Three random links from my pile of “links to post one of these days.”
- HP Archive. This site is run by Glenn Robb, an Electrical Engineer and HP aficionado. It’s goal is to help others collect, preserve and enjoy vintage HP equipment and literature. By making hard-to-find documentation easily available to all, it is hoped that others will begin collecting HP, and help preserve the shrinking supply of vintage materials. This site will serve to organize a community of collectors, experts and gather volunteers to work together towards a common goal of preservation.
- Simple CPO. Build this simple code practice oscillator (CPO) in an Altoids tin. The straight key is mounted on the lid.
- Surface-Mount Kits. Nightfire Electronics offers a number of different kits and prototyping boards for surface mount circuits.
As I’ve written, I’m not a big fan of using straight keys. Even so, Straight Key Night—every New Year’s Eve—is fun. Everyone drags out their straight keys and vintage gear. Here’s a great video by Steve, N0TU, showcasing a wide variety of keys and gear:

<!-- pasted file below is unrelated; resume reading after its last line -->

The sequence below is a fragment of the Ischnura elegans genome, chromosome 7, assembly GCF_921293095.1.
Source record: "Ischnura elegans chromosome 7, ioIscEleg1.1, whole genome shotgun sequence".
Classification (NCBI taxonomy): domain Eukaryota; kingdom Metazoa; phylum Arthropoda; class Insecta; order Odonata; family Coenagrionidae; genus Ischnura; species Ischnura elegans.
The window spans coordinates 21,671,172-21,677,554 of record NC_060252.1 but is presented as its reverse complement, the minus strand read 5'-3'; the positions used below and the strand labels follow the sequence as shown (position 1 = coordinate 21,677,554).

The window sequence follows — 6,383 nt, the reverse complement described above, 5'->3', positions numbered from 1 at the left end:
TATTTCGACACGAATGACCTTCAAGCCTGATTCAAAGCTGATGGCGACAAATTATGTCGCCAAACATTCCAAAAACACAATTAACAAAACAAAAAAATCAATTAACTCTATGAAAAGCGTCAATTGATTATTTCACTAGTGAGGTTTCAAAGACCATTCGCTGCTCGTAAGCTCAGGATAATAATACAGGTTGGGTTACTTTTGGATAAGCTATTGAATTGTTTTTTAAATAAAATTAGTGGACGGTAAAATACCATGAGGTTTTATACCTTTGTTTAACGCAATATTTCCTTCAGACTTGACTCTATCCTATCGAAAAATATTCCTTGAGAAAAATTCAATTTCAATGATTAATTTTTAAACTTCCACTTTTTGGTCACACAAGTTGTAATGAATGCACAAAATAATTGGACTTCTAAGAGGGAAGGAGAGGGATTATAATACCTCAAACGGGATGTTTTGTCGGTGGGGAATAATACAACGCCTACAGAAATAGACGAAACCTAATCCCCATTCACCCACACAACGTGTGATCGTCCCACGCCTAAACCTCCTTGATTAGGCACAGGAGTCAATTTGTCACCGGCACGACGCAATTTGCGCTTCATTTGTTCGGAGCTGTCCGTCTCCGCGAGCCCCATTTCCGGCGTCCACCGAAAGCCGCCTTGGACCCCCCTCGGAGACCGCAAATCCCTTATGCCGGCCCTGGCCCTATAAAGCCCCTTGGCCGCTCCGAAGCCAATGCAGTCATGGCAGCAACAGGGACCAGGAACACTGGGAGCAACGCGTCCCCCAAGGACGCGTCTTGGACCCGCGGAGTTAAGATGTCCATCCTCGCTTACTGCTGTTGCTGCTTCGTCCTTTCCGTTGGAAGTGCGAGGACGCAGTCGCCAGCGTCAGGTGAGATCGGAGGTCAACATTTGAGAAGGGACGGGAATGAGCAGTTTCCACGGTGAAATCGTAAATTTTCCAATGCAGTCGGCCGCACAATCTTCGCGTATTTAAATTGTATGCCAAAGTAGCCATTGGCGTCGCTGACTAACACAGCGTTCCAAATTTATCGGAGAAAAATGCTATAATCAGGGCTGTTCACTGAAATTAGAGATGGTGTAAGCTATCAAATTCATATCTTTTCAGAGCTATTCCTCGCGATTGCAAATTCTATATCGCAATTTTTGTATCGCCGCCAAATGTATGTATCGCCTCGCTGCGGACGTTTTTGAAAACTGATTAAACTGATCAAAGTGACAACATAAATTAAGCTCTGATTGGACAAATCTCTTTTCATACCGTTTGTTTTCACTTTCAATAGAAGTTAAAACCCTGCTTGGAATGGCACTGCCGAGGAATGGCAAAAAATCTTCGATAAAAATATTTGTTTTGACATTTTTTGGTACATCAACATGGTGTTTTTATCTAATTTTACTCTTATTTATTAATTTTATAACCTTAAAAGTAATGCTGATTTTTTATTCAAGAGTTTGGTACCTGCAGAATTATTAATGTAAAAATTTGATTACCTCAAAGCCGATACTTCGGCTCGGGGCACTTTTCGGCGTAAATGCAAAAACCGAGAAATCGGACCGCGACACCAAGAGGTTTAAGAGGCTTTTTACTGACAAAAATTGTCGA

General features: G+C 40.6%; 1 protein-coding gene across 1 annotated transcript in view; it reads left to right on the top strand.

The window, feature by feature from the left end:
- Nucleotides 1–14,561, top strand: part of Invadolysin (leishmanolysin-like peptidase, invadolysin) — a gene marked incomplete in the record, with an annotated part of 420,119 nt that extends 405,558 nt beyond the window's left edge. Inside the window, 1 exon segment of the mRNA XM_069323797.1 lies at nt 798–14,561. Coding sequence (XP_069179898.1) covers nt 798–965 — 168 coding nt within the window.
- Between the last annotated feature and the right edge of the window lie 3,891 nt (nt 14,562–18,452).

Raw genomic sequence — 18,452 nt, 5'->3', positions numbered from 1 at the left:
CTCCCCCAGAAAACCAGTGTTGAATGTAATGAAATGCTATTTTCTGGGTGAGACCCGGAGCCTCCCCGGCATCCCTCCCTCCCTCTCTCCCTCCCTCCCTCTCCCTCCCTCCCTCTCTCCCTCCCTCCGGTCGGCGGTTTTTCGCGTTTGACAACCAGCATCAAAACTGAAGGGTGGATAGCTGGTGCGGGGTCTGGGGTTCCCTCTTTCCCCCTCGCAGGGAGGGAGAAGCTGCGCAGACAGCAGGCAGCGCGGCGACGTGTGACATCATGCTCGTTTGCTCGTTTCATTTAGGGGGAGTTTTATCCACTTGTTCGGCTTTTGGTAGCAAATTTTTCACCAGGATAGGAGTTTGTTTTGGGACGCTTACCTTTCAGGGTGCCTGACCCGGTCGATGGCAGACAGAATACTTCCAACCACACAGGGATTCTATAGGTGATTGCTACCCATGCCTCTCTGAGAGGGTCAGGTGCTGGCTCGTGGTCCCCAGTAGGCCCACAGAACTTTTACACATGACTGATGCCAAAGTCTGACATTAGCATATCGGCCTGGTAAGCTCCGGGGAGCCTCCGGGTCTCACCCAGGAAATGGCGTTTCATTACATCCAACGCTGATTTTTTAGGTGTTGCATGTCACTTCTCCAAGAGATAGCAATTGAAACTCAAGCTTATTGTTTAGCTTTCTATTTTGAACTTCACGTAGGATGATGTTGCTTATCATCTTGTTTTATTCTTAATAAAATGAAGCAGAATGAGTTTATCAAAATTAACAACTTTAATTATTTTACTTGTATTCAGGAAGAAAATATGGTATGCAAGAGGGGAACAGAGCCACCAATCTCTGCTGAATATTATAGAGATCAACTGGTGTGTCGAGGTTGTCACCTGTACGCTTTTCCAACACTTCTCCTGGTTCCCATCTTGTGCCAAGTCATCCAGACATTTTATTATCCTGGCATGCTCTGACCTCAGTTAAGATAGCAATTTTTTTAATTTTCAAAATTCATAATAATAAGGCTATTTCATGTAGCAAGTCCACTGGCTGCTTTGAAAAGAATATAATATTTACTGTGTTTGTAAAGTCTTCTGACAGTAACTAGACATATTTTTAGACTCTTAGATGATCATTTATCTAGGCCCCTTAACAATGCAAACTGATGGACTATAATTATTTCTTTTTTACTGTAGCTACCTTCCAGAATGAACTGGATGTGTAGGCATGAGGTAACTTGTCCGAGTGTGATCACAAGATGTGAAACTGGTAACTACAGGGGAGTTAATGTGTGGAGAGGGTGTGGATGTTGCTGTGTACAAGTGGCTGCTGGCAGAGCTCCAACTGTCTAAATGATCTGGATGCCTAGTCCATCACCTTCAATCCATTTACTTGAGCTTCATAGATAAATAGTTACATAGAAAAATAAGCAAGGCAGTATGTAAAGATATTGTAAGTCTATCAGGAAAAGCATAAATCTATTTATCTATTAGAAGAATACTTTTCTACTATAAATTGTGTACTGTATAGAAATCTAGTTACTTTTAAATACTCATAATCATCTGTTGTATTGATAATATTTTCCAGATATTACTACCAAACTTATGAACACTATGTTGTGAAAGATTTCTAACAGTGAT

WA6UBE has also made a Straight Key night video that’s interesting.
Donald Christensen has written an homage to the vacuum tube. He notes that many young engineers aren’t aware of the rich history of the vacuum tube. He writes, “Some [young engineers] may even believe that aside from a few special-purpose tubes (magnetrons, klystrons, photomultipliers, and CRTs for example), tubes are no longer manufactured and are found only in museums.”